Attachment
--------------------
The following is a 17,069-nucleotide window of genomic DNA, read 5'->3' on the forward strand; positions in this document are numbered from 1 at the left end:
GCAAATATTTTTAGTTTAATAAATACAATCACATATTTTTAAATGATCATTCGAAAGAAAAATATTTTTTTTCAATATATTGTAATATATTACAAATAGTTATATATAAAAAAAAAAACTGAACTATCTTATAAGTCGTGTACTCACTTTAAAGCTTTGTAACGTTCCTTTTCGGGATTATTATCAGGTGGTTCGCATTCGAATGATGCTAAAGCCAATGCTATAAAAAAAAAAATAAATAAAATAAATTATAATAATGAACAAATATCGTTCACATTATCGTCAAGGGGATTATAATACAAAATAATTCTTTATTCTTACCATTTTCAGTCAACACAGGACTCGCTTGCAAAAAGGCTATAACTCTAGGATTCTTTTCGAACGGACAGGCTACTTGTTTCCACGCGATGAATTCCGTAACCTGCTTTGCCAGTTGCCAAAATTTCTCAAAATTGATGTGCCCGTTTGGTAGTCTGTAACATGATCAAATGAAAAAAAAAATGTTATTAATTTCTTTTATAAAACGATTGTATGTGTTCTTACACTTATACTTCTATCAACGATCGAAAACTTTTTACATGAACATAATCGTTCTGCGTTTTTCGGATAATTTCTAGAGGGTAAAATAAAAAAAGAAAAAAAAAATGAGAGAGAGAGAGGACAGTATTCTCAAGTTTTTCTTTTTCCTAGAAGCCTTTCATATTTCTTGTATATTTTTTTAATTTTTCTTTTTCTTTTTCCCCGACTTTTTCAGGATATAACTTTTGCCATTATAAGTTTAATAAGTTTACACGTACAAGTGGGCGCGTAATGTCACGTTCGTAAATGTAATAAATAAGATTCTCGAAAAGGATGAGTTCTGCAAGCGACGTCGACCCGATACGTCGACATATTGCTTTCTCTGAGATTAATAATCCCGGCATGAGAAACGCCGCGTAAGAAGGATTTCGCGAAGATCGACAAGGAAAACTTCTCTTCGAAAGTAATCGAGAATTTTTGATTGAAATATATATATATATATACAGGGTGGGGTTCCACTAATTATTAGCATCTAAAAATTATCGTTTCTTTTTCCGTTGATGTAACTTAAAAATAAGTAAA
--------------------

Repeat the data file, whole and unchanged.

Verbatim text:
The following is a 17,069-nucleotide window of genomic DNA, read 5'->3' on the forward strand; positions in this document are numbered from 1 at the left end:
GCAAATATTTTTAGTTTAATAAATACAATCACATATTTTTAAATGATCATTCGAAAGAAAAATATTTTTTTTCAATATATTGTAATATATTACAAATAGTTATATATAAAAAAAAAAACTGAACTATCTTATAAGTCGTGTACTCACTTTAAAGCTTTGTAACGTTCCTTTTCGGGATTATTATCAGGTGGTTCGCATTCGAATGATGCTAAAGCCAATGCTATAAAAAAAAAAATAAATAAAATAAATTATAATAATGAACAAATATCGTTCACATTATCGTCAAGGGGATTATAATACAAAATAATTCTTTATTCTTACCATTTTCAGTCAACACAGGACTCGCTTGCAAAAAGGCTATAACTCTAGGATTCTTTTCGAACGGACAGGCTACTTGTTTCCACGCGATGAATTCCGTAACCTGCTTTGCCAGTTGCCAAAATTTCTCAAAATTGATGTGCCCGTTTGGTAGTCTGTAACATGATCAAATGAAAAAAAAAATGTTATTAATTTCTTTTATAAAACGATTGTATGTGTTCTTACACTTATACTTCTATCAACGATCGAAAACTTTTTACATGAACATAATCGTTCTGCGTTTTTCGGATAATTTCTAGAGGGTAAAATAAAAAAAGAAAAAAAAAATGAGAGAGAGAGAGGACAGTATTCTCAAGTTTTTCTTTTTCCTAGAAGCCTTTCATATTTCTTGTATATTTTTTTAATTTTTCTTTTTCTTTTTCCCCGACTTTTTCAGGATATAACTTTTGCCATTATAAGTTTAATAAGTTTACACGTACAAGTGGGCGCGTAATGTCACGTTCGTAAATGTAATAAATAAGATTCTCGAAAAGGATGAGTTCTGCAAGCGACGTCGACCCGATACGTCGACATATTGCTTTCTCTGAGATTAATAATCCCGGCATGAGAAACGCCGCGTAAGAAGGATTTCGCGAAGATCGACAAGGAAAACTTCTCTTCGAAAGTAATCGAGAATTTTTGATTGAAATATATATATATATATACAGGGTGGGGTTCCACTAATTATTAGCATCTAAAAATTATCGTTTCTTTTTCCGTTGATGTAACTTAAAAATAAGTAAA